India Kager: Cops empty 30 rounds into car Navy vet was in along with her 4-month-old son
India Kager of College Park, Maryland was a 28-year-old mother of two who had served her country faithfully in the armed forces. In the military, service members learn when to shoot and how to shoot. So it is highly ironic that Kager would lose her life at the hands of officers who have come under scrutiny for shooting her when they didn't have to.
In fact, Kager was not the intended target on that fateful night outside a 7-Eleven in Virginia Beach, Virginia, according to Virginia Beach police, when four officers fired 30 rounds into a vehicle she was riding in with a man named Angelo Perry. And while the Angelo means angel, we are sure that Angelo was no angel. In fact law enforcement painted him as a career-long criminal and hitman. Perry, the father of the couple's four-month-old son, was behind the wheel, when officers approached and a gun fight occurred. The baby, Roman, was not hit, fortunately. Kager was fatally shot, as was Perry.
Officers are adamant that Perry was poised to commit a violent crime if officers hadn't have approached him that Saturday night, September 5, 2015. Police say it was Perry who fired first at them, and a bullet grazed one of the officers, according to the police officers' version of events
Police video of the shooting shows officers running up to Perry's car and shooting. They say it fired four rounds, but from officers' disposition it is unlikely that they would expose themselves so closely to a car that has a gunman firing rounds at them.
Unfortunately this incident has no testimony from a neutral witness, other than what local media have been able to cull together.
"First there was a pop several problems and several pop pops right after that," Christian Patchin, who happened to be in proximity to the shooting, told WTKR. "My girlfriend asked me if they were having fireworks at the amphitheater. I said no that's not fireworks."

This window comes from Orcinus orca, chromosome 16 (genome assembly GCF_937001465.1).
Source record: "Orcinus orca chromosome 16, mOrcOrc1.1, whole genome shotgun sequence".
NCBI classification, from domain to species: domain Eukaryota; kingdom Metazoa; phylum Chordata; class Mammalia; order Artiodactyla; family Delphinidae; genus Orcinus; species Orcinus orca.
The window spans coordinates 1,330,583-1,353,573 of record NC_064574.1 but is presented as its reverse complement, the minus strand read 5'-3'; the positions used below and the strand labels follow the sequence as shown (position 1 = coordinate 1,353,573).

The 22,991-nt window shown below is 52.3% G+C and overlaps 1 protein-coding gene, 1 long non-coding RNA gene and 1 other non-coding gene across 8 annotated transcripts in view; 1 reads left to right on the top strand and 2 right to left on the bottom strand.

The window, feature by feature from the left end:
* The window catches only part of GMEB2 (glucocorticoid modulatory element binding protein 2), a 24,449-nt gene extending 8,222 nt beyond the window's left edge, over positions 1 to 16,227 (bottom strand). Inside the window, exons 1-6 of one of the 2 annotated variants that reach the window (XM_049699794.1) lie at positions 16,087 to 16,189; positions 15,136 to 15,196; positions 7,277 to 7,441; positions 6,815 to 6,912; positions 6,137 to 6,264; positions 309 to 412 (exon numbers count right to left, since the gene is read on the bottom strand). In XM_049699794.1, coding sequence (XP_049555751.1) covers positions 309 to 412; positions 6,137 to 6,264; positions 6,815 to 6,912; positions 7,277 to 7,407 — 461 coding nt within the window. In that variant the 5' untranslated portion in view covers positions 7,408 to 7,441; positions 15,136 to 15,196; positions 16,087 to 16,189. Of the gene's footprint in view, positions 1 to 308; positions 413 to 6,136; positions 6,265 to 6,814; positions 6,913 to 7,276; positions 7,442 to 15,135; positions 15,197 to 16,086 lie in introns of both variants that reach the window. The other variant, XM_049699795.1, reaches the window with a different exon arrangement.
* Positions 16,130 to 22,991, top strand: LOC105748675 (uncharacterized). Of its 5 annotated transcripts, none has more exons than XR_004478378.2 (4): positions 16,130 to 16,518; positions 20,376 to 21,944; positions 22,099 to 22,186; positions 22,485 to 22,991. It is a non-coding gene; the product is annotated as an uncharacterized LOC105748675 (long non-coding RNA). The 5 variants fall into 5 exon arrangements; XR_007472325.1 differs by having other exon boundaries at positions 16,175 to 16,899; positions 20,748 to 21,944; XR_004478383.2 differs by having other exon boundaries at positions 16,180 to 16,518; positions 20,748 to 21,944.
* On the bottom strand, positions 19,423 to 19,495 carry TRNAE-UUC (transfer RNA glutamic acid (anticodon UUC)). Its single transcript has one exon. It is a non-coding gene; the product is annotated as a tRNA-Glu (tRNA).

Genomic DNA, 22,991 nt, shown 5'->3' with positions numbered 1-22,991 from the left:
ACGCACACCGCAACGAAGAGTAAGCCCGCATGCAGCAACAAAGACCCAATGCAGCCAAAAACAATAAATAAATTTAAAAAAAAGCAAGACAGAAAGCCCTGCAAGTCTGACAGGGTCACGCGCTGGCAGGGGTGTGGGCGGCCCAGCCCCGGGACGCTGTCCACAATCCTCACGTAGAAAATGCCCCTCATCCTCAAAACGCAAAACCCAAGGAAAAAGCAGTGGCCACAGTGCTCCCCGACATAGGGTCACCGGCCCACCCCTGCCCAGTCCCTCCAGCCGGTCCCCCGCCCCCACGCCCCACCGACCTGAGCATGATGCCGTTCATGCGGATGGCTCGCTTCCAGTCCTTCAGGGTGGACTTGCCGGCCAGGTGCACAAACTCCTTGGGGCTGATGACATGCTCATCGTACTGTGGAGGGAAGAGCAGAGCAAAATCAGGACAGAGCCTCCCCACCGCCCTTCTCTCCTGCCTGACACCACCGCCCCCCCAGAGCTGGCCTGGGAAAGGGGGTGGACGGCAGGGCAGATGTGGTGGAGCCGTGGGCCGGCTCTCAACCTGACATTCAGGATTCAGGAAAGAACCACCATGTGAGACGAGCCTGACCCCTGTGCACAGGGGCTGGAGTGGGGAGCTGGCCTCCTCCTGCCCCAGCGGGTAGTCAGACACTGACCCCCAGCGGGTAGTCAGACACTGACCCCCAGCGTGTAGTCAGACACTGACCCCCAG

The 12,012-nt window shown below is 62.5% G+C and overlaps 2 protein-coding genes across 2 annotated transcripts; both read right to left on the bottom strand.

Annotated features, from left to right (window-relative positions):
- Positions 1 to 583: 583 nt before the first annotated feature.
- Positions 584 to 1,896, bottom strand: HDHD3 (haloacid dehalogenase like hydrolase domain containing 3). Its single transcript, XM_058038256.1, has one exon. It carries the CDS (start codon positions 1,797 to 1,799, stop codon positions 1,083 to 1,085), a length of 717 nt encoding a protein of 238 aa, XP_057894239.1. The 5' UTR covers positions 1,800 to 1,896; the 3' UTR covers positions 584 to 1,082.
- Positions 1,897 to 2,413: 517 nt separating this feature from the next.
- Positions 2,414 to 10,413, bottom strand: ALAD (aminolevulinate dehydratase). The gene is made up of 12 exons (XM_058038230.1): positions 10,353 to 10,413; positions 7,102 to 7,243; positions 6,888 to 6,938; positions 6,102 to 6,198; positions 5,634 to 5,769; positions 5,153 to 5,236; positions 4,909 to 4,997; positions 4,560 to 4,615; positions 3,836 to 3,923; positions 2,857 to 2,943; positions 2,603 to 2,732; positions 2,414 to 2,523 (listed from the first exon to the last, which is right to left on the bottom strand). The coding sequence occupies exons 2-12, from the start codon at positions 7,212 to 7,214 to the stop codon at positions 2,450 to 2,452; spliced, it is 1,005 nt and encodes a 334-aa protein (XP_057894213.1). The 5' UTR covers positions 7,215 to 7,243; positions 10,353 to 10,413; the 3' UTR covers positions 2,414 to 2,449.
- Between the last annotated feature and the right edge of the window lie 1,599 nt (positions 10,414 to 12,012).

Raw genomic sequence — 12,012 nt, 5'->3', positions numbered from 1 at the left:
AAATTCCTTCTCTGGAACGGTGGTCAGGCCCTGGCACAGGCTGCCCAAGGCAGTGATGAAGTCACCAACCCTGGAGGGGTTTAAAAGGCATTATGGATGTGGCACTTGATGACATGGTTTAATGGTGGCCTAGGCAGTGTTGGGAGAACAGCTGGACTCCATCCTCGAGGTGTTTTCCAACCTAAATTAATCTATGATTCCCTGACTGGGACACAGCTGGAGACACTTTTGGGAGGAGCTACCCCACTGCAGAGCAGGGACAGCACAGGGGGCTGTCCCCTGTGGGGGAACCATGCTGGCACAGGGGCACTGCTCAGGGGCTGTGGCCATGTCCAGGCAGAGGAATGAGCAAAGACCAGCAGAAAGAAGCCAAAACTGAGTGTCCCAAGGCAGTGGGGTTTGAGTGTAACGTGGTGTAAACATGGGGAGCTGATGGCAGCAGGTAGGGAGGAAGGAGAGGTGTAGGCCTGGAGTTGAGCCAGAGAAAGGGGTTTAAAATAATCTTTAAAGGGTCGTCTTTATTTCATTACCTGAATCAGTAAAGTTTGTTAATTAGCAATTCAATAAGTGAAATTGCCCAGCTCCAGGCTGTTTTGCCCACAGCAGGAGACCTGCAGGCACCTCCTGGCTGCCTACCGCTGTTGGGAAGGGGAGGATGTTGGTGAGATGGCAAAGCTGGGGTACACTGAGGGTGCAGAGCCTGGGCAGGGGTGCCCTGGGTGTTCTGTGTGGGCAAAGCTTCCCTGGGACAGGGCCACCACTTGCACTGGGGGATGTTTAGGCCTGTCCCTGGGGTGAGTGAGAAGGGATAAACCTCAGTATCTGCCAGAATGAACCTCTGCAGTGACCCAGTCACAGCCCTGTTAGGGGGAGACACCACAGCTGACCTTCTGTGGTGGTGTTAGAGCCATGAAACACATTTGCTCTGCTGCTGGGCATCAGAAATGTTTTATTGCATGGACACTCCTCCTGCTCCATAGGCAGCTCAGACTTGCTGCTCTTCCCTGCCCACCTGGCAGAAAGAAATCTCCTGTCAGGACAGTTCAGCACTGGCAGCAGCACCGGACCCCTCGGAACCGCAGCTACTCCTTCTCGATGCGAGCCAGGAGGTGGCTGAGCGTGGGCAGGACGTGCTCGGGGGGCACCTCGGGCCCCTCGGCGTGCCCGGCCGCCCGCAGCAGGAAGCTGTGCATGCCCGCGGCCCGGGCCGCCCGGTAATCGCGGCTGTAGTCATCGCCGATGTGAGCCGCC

“He was a person of interest in a homicide case. And we did know that he was armed — we knew that he was heavily armed. We did have credible information that he was going to commit a violent act in our city,” Virginia Beach Police Chief Jim Cerver told reporters, speaking of Perry.
Kager's mother, Gina N. Best, a mortgage broker from Columbia, Marlyand, disputes the officers' narrative and questions why cops had to move on Perry while he was with Kager and their child.
“It was very clear to me that India was not part of the police investigation based on the responses I got from police. She had nothing to do with it. She was totally innocent,” Best told the Washington Post. “Did they find any weapons on India? Did she pose a threat? Why did [police] shoot into a car with a baby and woman who had nothing to do with their investigation?”
Police have said that they didn't know the child was in the backseat, but critics claim that they should have at least seen that Kager was in the front seat. That latter question is something that Virginia Beach police have never sufficiently answered.
"It was accidental. It was not intended, but they were right on top of each other as [Perry] was firing his weapon at the officers," Cervera said, according to WTKR-TV.
The officers were cleared in March 2016 in the shooting according to findings released by the Commonwealth's Attorney's Office, which said that Perry was responsible for the additional death of Kager. The findings shocked many civil rights advocates and those who monitor police shootings.
“It was Mr. Perry who chose to change the circumstances that night when he opened fired at police,” Virginia Beach Commonwealth’s Attorney Colin Stolle told reporters, according to WAVY-TV.
But Kager's case has galvanized efforts to watch police officers more closely in the community. The shooting also helped usher in police reforms, such as cameras which must be worn by the officers when making an arrest.
Kager's mother continues to fight for justice for her daughter, and the two kids she has left behind.